minted before the monetary reform in 538 (Cat. Nos.168 Therefore. Novakovi} 1984. 10: ^e~an (1. which was slightly later. for which there were corresponding analogies in the material from Cari~in Grad. In comparison to Roman. The first group consisted of the folles and half-folles of Anastasius I. issues from Justinian I to Justin II. 25–77). were acquired without any information about the circumstances in which they were found. One contained issues from the period of Anastasius I to Justinian I (527–565) and the other.167 Coins The coins are considered to be among the most interesting finds from these two sites. 8. 104: mentions finds of gold and copper coins from ^e~an. This group includes 52 coins minted in the period from Anastasius I (491–518) to Justin II (565–578) (Cat. 10: ^e~an (1. Unpublished. . 1:4 the middle (Fig. Gornji Streoc (2–7. 168 167 STARINAR LV/ 2005. 4. 8. 11). it is difficult to distinguish them with certainty. Today. Scale 1:4 Sl.10). Nos. C–89/105. the more so because the patina was removed in the process of cleaning.EARLY BYZANTINE FINDS FROM ^E^AN AND GORNJI STREOC (KOSOVO) 149 Fig. which. Raz. Justin I (518–527) and of Justinian I. 9–10). Gorwi Streoc (2–7. Byzantine coins are considerably more numerous and diversified. it is possible that some of these rather homogeneous groups of coins may have come from dispersed hoards. 11). Two groups were clearly distinguishable in the Byzantine monetary finds. 9–10). unfortunately.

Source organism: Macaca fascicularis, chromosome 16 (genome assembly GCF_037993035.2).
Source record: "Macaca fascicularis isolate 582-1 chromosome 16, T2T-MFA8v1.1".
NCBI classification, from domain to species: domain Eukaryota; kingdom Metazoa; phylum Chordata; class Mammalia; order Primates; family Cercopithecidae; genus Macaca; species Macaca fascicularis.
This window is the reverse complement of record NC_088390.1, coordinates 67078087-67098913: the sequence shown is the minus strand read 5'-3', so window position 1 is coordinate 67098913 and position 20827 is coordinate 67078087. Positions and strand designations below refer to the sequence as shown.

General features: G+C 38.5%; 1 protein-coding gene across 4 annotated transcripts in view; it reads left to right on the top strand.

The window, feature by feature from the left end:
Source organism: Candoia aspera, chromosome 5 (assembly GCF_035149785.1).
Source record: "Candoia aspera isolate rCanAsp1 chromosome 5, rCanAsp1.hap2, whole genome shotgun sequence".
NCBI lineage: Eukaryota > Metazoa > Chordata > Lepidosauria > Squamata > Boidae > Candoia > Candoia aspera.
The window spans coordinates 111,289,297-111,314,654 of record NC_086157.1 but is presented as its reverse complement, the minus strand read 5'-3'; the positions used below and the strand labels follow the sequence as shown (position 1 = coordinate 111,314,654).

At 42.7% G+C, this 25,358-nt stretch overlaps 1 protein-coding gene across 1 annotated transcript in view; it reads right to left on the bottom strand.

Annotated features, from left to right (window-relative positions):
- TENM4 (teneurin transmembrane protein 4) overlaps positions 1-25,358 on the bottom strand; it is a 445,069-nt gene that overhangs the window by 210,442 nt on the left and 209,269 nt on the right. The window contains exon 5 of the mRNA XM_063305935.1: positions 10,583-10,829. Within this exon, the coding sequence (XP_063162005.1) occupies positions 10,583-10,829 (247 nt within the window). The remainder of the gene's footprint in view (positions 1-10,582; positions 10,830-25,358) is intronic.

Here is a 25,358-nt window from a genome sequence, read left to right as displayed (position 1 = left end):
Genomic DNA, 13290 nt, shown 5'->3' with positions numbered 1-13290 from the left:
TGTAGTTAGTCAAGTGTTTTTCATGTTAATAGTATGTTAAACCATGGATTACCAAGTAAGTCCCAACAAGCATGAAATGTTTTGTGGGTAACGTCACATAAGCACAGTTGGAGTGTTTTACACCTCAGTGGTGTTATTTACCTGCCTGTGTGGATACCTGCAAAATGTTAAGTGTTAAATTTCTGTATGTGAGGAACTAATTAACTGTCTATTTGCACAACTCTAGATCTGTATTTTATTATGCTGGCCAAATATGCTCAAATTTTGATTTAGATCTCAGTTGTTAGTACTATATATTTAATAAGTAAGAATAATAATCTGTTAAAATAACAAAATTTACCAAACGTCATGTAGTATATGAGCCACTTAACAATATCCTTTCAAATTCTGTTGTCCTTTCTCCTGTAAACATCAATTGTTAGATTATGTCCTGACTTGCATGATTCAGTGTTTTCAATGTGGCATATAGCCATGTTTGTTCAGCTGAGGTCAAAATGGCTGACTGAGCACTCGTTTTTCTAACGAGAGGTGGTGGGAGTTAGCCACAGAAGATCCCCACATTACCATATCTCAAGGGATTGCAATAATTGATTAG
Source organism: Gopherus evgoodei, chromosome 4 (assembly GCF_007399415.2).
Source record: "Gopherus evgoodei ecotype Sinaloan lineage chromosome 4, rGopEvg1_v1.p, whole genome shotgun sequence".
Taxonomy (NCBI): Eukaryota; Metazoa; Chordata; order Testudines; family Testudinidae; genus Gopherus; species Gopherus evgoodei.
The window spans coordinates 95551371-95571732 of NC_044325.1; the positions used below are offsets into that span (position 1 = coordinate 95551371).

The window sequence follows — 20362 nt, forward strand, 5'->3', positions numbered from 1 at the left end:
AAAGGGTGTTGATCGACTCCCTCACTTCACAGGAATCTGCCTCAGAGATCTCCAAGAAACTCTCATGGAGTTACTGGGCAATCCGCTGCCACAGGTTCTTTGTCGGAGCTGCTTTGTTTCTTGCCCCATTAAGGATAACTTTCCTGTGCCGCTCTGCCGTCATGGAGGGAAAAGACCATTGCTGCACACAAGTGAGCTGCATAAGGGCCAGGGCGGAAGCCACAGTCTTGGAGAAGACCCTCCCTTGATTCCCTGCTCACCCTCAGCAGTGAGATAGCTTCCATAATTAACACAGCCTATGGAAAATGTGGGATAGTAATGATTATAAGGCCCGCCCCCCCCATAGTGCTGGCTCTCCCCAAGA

1984. distributed within two clearly distinguished zones date from this stratum. no. Morrisson et al. 46–53. 64–66. around 573. 175 Radi} 1991. we believe. Had`i-Maneva. 25–37. Scale 1:1 Sl. no. 2006. Nos. 21–22. 56. cat. 173 Kondi} 1984. Raz. and one tremissis of Justinian I. 49–56. 2006. However. 334.175 but also hoards from Klinovac. However. Morrisson et al. In this case too.1–3). 254. 214. according to M. V. Morrisson et al. 2006. 179–188. 57–75). 337–338. 253.150 VUJADIN IVANI[EVI]. cat. no. This last group of gold coins was remarkably homogeneous and it was. Popovi}. Morrisson et al. 340–341. no. minted in 574/5. 108. At present. unknown site (4–6). Morrisson et al. we are certain. This hoard. mostly contained folles. 2006. Morrisson et al. cat. it was possible to ascribe a solidus and two tremisses of the emperor Justinian I (Cat. issued before the monetary reform of 538. cat. 18–21. 2006. were a hoard or portion of a hoard. PERICA [PEHAR Fig.172 A series of monetary hoards.177 To this group one should add the deposit from ^e~an. 2006. 172 Popovi}. no. 1952) deposited. no. 59–63. 43–45. 205–206. 610. with a fair degree of certainty we distinguished a solidus and two tremisses of Justinian I. 312–313. it is hard to determine whether the concentration of gold and copper coins from Anastasius I to Justinian I constituted a monetary hoard.169 The second group contains issues of Justinian I from the Thessalonica mint. cat. cat. 1:1 25–42. mostly denominations of 16 nummi and the half-folles of Justin II (Cat. Popovi}.170 and one from Ba{ino selo near Veles in Macedonia that was concealed. 258. 1978. 253.171 Despite the similarities with the mentioned finds. 64 and 66). which. 176 Gaj-Popovi} 1973. around 571. it is hard to make out whether there were hoards among the purchased group of coins. buried after 542 or most probably around 544. 234. Radi} 1991. 171 Haxi-Maneva 2004. 174 Mini} 1984. cat. 2006. 177 Gaj-Popovi} 1984. 261. 12–15. 333.173 and a hoard from Dobra in Moesia Prima. It is interesting to mention a hoard from the nearby Cari~in Grad (Cari~in Grad B. according to V. To this group. buried roughly in 544. Fig. containing a solidus and two trienses of Justinian I and possibly folles. in Kosovo. 170 169 . nepoznato nalazi{te (4–6). Morrisson et al.176 and Suva Reka. 11: ^e~an (1–3). The latest specimen was the half-follis of Justin II. no. Gaj-Popovi} 1984. dating from Anastasius I to Justinian I. a hoard or part of a deposit of coins. the possibility should not be ruled out. in Illyricum. 296–297. 11: ^e~an (1–3). no. bearing in mind that a deposit of similar content came from the village of Grn~ar near Gnjilane. 333. Nos. The first group included finds from the Danube limes with hoards from Hajdu~ka Vodenica (Dacia Ripensis) with 29 solidi and one tremissis. cat. 2006. 11. the existence is known of deposits that have a similar content. Morrisson et al.174 The second group includes finds concentrated in the province of Dardania like the already mentioned deposit from Grn~ari. at the time of an invasion by the Kutrigurs. 49–56. V.